Engineers Without Borders USA Surpasses Goals by End of Project in Kosovo

Russ Zick (left) and Gezim Mecktec of Kosovo exchange ideas to improve system used to dry herbs such as chamomile and mint.

Engineers Without Borders USA (EWB-USA) recently completed its Farmer-to-Farmer program, Improving the Sustainability of Kosovo Agriculture, exceeding many of its targets during its one-year grant under Volunteers for Economic Growth Alliance (VEGA)’s Special Program Support Project (SPSP). From June 2016 to June 2017, EWB-USA fielded 22 F2F volunteers—well above the average for a one-year program. Twenty of the volunteers were new to the Farmer-to-Farmer program. These technical experts provided engineering solutions and training that improved a range of agricultural value chains and increased business opportunities for 24 Kosovar host organizations—from table grapes to dairy producers, wine production to dried herbs.

Kosovo’s citizens are some of the poorest in Europe, with most of the population living in rural towns outside of the capital. Economic opportunity is limited by common reliance on inefficient farming practices. Primary factors that hinder production are limited farm mechanization and lack of technical expertise. EWB-USA partnered with the USAID Kosovo Agricultural Growth and Rural Opportunities (AGRO) program to identify engineering challenges and hosts within the agricultural sector. Volunteers supported Kosovar agribusiness under 36 different scopes of work.  Volunteer assignments lasted from two weeks to 100 days in Kosovo.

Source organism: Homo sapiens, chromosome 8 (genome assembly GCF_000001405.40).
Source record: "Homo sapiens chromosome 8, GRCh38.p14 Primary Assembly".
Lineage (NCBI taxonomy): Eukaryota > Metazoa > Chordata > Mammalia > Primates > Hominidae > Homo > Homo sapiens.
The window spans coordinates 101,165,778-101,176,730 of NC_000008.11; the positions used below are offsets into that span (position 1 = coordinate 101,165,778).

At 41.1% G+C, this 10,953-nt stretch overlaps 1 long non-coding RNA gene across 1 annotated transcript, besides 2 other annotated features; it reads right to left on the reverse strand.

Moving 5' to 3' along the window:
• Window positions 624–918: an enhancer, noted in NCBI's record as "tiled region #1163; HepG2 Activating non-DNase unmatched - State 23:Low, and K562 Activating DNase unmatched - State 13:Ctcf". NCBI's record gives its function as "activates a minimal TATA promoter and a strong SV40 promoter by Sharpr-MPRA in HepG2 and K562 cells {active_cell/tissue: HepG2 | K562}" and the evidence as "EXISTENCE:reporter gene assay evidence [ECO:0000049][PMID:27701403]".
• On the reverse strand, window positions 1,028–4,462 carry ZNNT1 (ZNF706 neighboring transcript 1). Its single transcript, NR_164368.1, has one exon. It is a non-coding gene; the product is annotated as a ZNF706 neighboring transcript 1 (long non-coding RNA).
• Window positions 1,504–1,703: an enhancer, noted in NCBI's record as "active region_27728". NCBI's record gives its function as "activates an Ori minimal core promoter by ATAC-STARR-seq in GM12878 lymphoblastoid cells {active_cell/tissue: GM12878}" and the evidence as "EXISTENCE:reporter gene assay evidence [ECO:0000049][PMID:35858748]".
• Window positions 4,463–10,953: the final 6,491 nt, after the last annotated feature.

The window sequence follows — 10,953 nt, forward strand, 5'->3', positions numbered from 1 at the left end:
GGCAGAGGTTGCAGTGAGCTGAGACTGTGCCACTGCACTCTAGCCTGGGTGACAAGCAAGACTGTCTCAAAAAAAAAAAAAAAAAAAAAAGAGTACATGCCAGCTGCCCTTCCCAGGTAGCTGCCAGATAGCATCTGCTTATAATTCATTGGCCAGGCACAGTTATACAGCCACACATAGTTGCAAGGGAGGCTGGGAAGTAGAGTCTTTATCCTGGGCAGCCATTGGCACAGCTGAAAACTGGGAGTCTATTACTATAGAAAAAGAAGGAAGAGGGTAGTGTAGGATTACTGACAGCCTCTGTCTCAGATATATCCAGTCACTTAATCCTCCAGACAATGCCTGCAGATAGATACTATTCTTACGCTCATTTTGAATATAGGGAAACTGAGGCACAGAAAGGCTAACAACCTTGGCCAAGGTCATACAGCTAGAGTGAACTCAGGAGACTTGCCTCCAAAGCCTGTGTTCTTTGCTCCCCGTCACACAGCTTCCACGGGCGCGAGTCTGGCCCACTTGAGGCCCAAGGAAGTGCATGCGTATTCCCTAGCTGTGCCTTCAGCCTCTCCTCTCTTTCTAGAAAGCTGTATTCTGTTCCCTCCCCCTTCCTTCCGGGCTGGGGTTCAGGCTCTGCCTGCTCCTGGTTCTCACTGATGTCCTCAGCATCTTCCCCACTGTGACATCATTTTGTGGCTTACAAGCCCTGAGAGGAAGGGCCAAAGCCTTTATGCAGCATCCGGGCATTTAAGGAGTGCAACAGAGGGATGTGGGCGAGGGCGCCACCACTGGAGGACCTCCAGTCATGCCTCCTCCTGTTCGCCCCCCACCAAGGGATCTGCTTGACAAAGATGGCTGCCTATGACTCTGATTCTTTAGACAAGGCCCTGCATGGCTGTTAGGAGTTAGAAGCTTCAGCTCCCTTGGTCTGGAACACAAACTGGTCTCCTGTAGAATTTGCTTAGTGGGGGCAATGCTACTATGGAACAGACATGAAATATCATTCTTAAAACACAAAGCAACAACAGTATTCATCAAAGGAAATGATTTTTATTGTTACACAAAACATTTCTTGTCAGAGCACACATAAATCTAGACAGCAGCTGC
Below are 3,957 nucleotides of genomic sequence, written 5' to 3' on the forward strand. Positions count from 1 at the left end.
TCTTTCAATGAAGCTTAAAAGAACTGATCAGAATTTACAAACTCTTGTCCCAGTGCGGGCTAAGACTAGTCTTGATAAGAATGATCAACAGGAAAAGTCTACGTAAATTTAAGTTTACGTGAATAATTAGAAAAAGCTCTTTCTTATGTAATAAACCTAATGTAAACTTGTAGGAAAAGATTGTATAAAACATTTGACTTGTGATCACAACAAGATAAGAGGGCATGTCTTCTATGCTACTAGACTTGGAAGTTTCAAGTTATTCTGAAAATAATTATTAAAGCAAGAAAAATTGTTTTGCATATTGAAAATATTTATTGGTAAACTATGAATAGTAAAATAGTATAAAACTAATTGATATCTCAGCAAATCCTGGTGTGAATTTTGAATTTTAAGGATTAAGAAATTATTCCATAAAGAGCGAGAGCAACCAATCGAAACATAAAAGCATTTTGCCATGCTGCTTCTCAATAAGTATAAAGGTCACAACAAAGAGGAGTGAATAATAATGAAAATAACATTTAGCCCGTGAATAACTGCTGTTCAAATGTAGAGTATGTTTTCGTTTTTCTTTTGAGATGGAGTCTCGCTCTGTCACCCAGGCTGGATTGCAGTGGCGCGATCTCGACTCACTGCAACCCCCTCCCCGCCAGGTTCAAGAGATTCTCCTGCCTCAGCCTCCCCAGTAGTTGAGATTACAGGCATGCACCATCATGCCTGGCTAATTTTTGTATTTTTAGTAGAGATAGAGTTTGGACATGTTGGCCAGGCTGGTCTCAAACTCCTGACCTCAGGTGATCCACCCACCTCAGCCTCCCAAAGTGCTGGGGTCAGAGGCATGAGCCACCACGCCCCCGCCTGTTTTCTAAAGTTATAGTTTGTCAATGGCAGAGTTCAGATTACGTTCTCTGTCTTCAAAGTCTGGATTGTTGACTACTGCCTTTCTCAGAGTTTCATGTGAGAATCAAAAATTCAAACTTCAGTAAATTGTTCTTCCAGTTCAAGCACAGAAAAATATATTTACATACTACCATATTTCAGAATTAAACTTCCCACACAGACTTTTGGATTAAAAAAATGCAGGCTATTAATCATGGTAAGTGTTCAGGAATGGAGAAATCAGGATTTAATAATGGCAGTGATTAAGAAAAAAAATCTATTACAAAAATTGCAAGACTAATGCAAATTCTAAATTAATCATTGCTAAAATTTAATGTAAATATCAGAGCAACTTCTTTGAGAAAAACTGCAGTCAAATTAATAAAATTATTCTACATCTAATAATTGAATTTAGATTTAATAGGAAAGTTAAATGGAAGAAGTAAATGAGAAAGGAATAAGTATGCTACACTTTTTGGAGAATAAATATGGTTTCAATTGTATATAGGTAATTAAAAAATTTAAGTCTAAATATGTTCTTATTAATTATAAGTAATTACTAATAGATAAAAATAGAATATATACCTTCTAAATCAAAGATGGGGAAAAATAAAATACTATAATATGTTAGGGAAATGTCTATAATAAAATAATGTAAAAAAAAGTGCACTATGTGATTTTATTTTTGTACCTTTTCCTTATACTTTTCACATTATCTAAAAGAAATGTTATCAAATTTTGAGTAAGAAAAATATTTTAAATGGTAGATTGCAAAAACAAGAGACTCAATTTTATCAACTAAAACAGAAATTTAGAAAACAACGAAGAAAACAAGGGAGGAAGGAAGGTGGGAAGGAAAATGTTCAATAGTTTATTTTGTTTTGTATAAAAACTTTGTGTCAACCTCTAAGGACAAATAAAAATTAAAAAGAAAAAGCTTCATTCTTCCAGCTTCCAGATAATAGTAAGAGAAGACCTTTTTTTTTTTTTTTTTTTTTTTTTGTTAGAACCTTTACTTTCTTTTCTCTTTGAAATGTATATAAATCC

A sample of volunteer accomplishments include:

  • Conducted energy efficiency audits at three dairies to reduce facility costs;
  • Provided recommendations for quality control and production at wineries;
  • Designed a biogas heating system that will use the byproduct waste from chickens;
  • Created concept designs for expanding food processing facilities; and
  • Assessed and designed a track bridge and scale system for a vegetable facility.

Volunteers often worked in teams to carry out assignments. A longer term volunteer conducted site assessments and project identification as a “Project Manager” with AGRO. EWB-USA then sent Technical Specialist engineers to work with the Project Manager and complete the scope of work. But the engineers’ assistance did not stop there; volunteers demonstrated their dedication to the program by providing 151 days of remote volunteer days in the U.S.  Through donated volunteer time, Improving the Sustainability of Kosovo Agriculture leveraged a total of $481,280, over three times the award value.

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